On the road between Dunwich and Amity is Capembah Creek where visitors can get a rare insight into the Aboriginal culture which still exists on the island. The sign at the beginning of the short walkway reads: "We, the Quandamooka people, welcome you to our special gathering place. We are the people of the sand and the water, the Yoolooburrabee. For generations, we have lived on Minjerribah and the surrounding islands, our land and sea country, Quandamooka. Yoolooburrabee acknowledges the profusion of lakes and streams that abound on our traditional lands and flow to the surrounding seas which bestow their riches, sustain our lives and strengthen our spirits." There are a series of signs at the site which point out that "the freshwater spring is a unique feature of Capembah. It has flowed from deep down within mother earth since the dreaming. Each day 2.4 million litres of crystal clear water streams from the spring into Moreton Bay ... " and invites visitors to look carefully at the strangler fig, the natural bait in the spring waters and to look up to see if koalas are resting in the trees. It points out that this is a rare remnant of "the critically endangered coastal rainforest" and that the springs are home to an ancient Aboriginal midden.
North Stradbroke's northern tip is called Amity Point. It was named after the brig Amity. The first settlement occurred in February, 1825 when a pilot station was built to help shipping into Moreton Bay and the Brisbane River. The first pilot, John Gray, having surveyed the Outer Bar and Inner Channel, laid wooden navigational buoys. By the 1950s Amity Point was the main access to the island and visitors would arrive and then make their way to Point Lookout, usually on the island's only bus. Amity Point has a particularly delightful park which not only is ideal for picnics but also provides excellent views across Moreton Bay.
Located on the headland between Cylinder Beach and Deadman's Beach this plaque records the sinking and subsequent discovery of the Hospital Ship Centaur. In 1984 the Minister for Veterans Affairs placed a plaque which recorded "In the early hours of the 14th May 1943 the Hospital Ship Centaur, sailing from Sydney en route to PNG, was struck by Japanese torpedoes and within moments the ship was ablaze. Centaur sank within minutes of the attack. Of the ship's complement of 332 only 64 were rescued. The hospital ship Centaur was brilliantly illuminated, unescorted with Red Cross symbols painted on each side of the hull."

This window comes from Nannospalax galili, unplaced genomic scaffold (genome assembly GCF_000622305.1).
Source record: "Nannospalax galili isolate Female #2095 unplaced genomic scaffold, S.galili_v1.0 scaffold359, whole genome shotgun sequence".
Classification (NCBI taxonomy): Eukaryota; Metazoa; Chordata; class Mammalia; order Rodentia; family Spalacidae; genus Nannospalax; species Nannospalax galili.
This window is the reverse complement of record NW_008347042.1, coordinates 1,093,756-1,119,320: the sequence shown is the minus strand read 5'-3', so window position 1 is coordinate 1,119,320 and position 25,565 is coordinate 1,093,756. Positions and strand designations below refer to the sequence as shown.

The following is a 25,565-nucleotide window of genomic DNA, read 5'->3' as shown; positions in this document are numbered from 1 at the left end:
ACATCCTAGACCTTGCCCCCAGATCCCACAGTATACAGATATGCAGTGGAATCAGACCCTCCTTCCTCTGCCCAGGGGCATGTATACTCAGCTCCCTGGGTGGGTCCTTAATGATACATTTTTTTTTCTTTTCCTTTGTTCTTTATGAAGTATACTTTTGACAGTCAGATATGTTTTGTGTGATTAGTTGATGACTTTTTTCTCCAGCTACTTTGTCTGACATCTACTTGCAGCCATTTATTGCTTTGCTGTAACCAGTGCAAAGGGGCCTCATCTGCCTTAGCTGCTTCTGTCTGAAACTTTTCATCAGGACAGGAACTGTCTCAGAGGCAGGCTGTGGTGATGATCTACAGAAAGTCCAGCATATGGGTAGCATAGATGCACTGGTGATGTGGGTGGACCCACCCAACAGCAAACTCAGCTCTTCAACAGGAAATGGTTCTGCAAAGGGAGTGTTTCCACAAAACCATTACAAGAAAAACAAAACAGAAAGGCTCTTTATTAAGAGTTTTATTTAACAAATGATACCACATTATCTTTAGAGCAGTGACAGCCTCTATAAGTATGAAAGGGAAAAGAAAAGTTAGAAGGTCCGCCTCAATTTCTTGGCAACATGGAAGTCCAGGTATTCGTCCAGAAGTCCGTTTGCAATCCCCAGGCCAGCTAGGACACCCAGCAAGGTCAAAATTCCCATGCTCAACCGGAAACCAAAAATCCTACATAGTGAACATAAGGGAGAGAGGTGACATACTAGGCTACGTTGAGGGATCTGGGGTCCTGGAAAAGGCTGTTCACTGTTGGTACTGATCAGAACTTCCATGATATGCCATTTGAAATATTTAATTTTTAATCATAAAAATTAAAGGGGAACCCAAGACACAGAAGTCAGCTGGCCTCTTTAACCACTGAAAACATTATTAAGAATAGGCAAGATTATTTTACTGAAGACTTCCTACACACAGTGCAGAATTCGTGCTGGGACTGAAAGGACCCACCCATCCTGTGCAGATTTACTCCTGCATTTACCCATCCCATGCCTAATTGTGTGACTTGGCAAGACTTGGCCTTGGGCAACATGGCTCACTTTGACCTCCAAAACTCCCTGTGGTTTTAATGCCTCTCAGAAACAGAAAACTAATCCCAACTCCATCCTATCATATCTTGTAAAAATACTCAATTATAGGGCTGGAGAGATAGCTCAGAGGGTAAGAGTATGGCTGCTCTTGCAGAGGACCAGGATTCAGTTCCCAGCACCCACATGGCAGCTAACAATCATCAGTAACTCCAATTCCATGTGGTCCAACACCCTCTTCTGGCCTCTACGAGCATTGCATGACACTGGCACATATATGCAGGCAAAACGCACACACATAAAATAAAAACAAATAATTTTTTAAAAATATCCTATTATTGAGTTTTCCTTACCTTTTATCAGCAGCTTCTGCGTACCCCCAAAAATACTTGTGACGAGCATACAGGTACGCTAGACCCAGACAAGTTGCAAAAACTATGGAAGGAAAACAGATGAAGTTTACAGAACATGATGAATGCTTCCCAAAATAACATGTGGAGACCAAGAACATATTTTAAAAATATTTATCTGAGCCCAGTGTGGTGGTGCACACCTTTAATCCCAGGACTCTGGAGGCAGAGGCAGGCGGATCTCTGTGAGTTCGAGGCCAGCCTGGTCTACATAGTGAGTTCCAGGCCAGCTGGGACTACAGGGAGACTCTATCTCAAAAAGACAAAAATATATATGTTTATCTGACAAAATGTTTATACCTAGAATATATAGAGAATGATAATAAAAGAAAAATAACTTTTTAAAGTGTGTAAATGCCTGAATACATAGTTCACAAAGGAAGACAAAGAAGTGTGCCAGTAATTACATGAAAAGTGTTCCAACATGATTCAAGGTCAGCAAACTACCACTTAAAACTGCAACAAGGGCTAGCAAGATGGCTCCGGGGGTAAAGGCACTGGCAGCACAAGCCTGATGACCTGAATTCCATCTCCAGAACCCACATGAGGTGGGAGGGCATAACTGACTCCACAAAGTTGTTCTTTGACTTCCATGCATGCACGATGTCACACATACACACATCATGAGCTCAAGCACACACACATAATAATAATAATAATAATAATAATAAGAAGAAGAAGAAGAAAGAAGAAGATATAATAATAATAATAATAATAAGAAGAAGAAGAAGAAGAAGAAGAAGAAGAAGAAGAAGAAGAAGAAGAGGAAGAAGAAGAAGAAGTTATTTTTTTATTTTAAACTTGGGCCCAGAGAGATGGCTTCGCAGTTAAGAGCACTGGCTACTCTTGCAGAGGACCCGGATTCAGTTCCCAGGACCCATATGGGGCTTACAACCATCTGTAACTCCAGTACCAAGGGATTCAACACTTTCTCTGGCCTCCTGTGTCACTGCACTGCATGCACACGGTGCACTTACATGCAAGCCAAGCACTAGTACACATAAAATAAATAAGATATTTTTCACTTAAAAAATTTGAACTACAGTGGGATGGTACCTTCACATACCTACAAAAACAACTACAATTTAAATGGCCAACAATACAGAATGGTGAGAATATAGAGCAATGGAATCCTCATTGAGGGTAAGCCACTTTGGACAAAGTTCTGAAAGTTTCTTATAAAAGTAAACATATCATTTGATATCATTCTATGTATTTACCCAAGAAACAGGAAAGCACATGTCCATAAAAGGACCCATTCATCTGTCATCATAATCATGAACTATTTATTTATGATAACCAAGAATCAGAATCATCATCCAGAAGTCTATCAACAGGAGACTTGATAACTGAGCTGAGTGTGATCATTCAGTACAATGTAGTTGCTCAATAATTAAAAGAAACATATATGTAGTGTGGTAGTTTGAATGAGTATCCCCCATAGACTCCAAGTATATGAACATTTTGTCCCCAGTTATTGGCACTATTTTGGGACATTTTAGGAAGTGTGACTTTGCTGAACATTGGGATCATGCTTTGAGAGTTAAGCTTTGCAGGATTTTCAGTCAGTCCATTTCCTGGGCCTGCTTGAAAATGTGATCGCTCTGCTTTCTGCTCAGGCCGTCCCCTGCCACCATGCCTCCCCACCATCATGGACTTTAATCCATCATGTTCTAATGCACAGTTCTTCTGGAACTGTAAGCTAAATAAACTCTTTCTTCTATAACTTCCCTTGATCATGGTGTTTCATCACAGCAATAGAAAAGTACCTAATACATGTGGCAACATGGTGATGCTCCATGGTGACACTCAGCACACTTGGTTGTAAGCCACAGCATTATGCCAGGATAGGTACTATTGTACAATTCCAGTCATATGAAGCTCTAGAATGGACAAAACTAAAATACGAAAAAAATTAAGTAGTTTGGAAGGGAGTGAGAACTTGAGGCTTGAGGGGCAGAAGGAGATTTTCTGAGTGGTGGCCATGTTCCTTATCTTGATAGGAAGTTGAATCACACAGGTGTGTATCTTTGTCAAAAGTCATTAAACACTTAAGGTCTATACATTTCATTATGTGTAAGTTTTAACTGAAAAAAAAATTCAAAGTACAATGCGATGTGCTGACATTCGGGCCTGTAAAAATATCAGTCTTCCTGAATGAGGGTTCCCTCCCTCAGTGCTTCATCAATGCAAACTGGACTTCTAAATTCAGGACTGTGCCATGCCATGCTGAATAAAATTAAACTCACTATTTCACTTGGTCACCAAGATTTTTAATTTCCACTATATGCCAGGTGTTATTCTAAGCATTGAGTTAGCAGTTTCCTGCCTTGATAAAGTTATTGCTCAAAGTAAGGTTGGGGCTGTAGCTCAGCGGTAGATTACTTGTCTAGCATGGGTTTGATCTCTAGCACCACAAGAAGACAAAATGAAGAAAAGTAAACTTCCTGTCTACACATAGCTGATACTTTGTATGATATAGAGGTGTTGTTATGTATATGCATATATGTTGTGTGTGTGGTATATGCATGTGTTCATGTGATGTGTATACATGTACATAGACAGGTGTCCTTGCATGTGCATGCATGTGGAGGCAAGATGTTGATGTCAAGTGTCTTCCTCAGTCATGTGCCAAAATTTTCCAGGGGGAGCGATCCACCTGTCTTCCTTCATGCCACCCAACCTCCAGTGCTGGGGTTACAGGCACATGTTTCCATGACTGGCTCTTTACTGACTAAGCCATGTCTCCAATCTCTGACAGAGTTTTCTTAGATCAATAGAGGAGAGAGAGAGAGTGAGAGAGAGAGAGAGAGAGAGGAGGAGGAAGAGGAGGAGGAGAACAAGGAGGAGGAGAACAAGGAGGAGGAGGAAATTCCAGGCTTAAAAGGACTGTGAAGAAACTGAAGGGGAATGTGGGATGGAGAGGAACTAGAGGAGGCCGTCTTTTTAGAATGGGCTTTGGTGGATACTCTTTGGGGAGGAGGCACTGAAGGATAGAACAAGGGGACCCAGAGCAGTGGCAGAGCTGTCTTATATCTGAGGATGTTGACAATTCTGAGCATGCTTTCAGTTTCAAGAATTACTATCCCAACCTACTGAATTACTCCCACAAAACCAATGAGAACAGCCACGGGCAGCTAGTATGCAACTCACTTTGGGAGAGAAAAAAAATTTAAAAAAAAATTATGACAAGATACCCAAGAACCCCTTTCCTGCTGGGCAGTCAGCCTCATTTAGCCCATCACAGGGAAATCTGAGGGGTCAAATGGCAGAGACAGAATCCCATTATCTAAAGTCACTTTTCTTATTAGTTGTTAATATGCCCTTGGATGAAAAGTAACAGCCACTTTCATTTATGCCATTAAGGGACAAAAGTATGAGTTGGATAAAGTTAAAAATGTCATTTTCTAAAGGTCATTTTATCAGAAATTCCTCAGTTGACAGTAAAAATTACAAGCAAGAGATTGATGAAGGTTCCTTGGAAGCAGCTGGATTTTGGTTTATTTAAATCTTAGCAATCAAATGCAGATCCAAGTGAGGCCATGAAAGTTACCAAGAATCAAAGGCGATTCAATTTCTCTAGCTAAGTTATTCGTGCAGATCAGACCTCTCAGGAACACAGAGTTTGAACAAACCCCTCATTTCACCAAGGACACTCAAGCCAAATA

When the ship was finally located in 2009 a plaque was placed on its deck. Another plaque in the headland records: "This plaque is a replica of the Centaur Plaque which was placed on the deck of the 2/3 Australian Hospital Ship Centaur on 12 January 2010. It was laid on behalf of families, friends and colleagues of Centaur personnel. The Centaur was discovered on 20 December 2009 to be resting 2059 metres below the surface of the ocean at 27° 16.98' S, 153° 59.22' E, some 50 km east of Moreton Island. These coordinates replace the previously estimated location featured on this memorial. The successful search was based on the sighting taken of the Point Lookout Lighthouse by Centaur's navigator, 2nd mate Gordon Rippon."
Matthew Flinders Memorial
In 2003, two hundred years after he landed on the island, a memorial to Matthew Flinders was placed on the headland above Deadman's Beach. The memorial reads: "30 August 1803-2003 200th Anniversary of Matthew Flinders "Wanting Water". Saved by Aboriginal people on Stradbroke Island. Wanting water Matthew Flinders in the cutter 'Hope' anchored in the vicinity of Point Lookout on his emergency return to Sydney from Wreck Reef. Aborigines on the side of a hill near the shore danced and pointed the sailors in the direction of fresh running water. Their water cask refilled, Flinders and the crew of 'Hope' successfully continued on to Sydney to get help for their fellow sailors shipwrecked on Wreck Reef."
Bill North's Cattle Dip
A typical entry in the North Stradbroke Island Heritage Trail is that for Bill North's Cattle Dip and Well. The text is wonderfully detailed: "The cattle dip built by Bill North at Adder Rock about 1895 is believed to be the oldest known surviving European structure at Point Lookout.